However, there have been instances of rule-breaking behaviours that deviate from organizational norms including ‘breaking rules in order to solve clients’ problem’ or ‘disobeying managerial orders in order to improve organizational processes’ and have increased organizational learning, creativity and innovation, in periods of rapid organizational change (Bodankin & Tziner, 2009). Most studies tend to focus on ‘the most likely scenario or outcome for most people’ (Singhal & Bjurström, 2015: 5) but ignore the reflexivity and innovativeness of agents, their agency and space to act ‘otherwise’ and to find a different organizational solution by acting as a deviant be it negative or positive. Perhaps, workplace deviance has a broader meaning which is characterized by other interconnected dimensions such as social context, group norms and team dynamics (Götz et al., 2019; Palmer & Moore, 2016).
This sub-theme aims to bring a different school of thought together in order to consolidate and renew this area of investigation. The sub-theme accepts submissions that either enhance our understanding of workplace deviance and cyberdeviance with focus on the relational aspect of deviance at different levels of analysis: the organizational level, individual/employee level (ties with peers and other stakeholders).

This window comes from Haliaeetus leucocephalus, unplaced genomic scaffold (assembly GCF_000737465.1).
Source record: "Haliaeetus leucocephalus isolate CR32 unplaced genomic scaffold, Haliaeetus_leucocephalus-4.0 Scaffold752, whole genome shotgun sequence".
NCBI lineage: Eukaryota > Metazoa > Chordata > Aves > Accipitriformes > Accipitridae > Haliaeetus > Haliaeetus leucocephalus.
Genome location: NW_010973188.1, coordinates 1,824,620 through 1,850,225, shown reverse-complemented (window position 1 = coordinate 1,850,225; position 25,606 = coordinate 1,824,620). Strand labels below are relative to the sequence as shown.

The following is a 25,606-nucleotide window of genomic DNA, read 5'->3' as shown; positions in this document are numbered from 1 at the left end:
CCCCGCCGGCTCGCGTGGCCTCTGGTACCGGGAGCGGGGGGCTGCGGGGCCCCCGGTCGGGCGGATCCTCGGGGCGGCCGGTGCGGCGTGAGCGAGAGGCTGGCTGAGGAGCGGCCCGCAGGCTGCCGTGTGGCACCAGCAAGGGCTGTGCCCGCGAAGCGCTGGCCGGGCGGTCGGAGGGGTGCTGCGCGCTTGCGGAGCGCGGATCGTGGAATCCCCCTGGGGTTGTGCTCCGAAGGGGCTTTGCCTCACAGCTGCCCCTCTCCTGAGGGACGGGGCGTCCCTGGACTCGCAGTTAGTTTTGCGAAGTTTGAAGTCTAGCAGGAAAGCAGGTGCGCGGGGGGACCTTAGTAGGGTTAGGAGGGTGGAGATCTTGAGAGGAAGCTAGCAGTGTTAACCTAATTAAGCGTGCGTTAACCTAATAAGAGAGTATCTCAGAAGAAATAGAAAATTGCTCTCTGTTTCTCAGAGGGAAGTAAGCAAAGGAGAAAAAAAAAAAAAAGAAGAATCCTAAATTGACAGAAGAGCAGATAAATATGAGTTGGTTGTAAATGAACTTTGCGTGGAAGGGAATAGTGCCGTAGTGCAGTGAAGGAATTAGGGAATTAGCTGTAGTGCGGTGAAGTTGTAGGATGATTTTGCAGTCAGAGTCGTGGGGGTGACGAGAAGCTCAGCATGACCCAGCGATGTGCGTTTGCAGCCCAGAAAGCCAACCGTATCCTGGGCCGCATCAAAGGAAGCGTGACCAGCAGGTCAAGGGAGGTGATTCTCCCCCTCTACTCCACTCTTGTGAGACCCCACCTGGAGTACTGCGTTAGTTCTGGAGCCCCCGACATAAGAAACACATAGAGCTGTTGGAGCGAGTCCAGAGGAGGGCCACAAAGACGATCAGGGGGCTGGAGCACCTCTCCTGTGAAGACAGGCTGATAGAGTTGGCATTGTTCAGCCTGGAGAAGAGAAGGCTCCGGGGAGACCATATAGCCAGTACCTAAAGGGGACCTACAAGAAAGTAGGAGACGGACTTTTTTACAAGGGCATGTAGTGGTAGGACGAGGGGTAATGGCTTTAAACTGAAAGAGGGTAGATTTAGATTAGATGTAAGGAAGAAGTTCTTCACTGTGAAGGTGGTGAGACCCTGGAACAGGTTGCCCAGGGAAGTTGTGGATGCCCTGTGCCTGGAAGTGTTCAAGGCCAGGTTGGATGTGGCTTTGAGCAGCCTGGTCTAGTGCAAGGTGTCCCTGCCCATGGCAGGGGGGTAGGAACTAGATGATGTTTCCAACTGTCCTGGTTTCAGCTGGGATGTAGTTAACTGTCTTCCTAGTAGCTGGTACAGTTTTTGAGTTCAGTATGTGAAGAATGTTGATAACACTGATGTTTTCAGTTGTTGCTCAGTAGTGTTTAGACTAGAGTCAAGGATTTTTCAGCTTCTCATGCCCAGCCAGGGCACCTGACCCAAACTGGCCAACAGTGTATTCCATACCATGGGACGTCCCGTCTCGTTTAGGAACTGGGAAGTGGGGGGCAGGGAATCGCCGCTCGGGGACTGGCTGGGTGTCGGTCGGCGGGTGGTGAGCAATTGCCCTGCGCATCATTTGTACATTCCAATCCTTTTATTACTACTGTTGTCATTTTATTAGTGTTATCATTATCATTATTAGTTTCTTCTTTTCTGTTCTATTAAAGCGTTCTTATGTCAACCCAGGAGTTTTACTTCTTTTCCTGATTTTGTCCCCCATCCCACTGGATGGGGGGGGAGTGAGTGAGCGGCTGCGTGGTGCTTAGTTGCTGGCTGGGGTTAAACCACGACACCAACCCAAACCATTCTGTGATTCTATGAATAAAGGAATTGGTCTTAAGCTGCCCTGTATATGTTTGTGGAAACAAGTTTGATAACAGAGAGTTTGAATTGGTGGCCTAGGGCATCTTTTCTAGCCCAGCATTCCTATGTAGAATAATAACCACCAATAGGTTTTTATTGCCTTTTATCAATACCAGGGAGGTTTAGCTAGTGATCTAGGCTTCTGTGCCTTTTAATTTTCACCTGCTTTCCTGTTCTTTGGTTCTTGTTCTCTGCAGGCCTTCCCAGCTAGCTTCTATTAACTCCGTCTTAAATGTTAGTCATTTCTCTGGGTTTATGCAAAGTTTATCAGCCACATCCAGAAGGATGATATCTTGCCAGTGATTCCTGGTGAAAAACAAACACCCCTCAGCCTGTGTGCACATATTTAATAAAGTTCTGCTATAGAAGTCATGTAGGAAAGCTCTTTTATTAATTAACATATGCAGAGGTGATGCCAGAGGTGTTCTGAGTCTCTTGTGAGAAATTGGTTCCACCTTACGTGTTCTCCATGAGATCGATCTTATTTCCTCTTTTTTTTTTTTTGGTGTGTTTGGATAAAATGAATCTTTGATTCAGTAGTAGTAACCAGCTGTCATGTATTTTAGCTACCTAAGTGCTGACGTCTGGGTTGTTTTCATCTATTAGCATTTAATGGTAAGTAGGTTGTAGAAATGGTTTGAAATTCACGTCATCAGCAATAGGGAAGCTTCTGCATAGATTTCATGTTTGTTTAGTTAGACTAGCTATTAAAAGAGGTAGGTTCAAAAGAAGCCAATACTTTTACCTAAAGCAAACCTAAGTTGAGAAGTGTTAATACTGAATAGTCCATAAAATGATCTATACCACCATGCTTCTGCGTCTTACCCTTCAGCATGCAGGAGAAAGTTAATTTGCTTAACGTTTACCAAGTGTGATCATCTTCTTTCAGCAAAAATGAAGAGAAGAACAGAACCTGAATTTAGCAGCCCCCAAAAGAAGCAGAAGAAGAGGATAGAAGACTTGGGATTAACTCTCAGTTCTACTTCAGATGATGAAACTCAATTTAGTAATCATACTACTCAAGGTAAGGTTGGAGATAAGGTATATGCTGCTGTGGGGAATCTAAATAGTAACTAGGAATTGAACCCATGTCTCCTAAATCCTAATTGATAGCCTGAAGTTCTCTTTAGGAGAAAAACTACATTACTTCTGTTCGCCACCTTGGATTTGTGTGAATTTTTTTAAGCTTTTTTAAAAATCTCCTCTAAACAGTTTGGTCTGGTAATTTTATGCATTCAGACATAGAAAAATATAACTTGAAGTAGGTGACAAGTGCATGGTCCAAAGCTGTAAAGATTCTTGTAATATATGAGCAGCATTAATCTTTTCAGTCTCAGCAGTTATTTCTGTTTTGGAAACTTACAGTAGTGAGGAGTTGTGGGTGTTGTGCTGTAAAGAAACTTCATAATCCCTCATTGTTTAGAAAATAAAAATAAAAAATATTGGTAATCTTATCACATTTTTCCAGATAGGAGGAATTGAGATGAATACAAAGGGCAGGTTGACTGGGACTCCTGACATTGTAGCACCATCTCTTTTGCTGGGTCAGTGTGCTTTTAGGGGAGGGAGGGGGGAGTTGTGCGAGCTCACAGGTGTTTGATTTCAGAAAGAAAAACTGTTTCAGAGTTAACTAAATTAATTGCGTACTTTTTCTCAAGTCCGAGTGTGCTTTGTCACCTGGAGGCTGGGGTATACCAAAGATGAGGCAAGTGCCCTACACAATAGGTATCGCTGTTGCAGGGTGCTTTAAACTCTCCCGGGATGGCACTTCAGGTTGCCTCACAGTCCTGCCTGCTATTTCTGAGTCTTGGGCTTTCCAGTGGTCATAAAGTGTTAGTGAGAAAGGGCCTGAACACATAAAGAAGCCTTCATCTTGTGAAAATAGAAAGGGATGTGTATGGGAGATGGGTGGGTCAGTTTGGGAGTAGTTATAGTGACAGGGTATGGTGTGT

Submission can cover, but are not limited to the following questions:
Are existing conceptualisation and definitions of deviance and cyberdeviance clear? How do we make sense of deviance/cyberdeviance at work? Is there an overlap with existing nomological networks?
What are the different boundary conditions that shape deviance/cyberdeviance at work?
How can deviance/cyberdeviance be positive? What are the different instances it can be considered to be positive?
What are the consequences of involving in deviance/cyberdeviance for individuals, organization and industry? How are they connected?
What is the role/impact of social context, group norms and team dynamics on deviance/cyberdeviance?
How did the Covid pandemic influence our conceptualization and dynamics of workplace deviance and cyberdeviance?
More generally, the sub-theme welcomes theoretical, conceptual, review, comparative and empirical studies, in addition to papers making use of different research methodology that shed new light on new ideas in the area of workplace deviance and cyberdeviance at any level of analysis.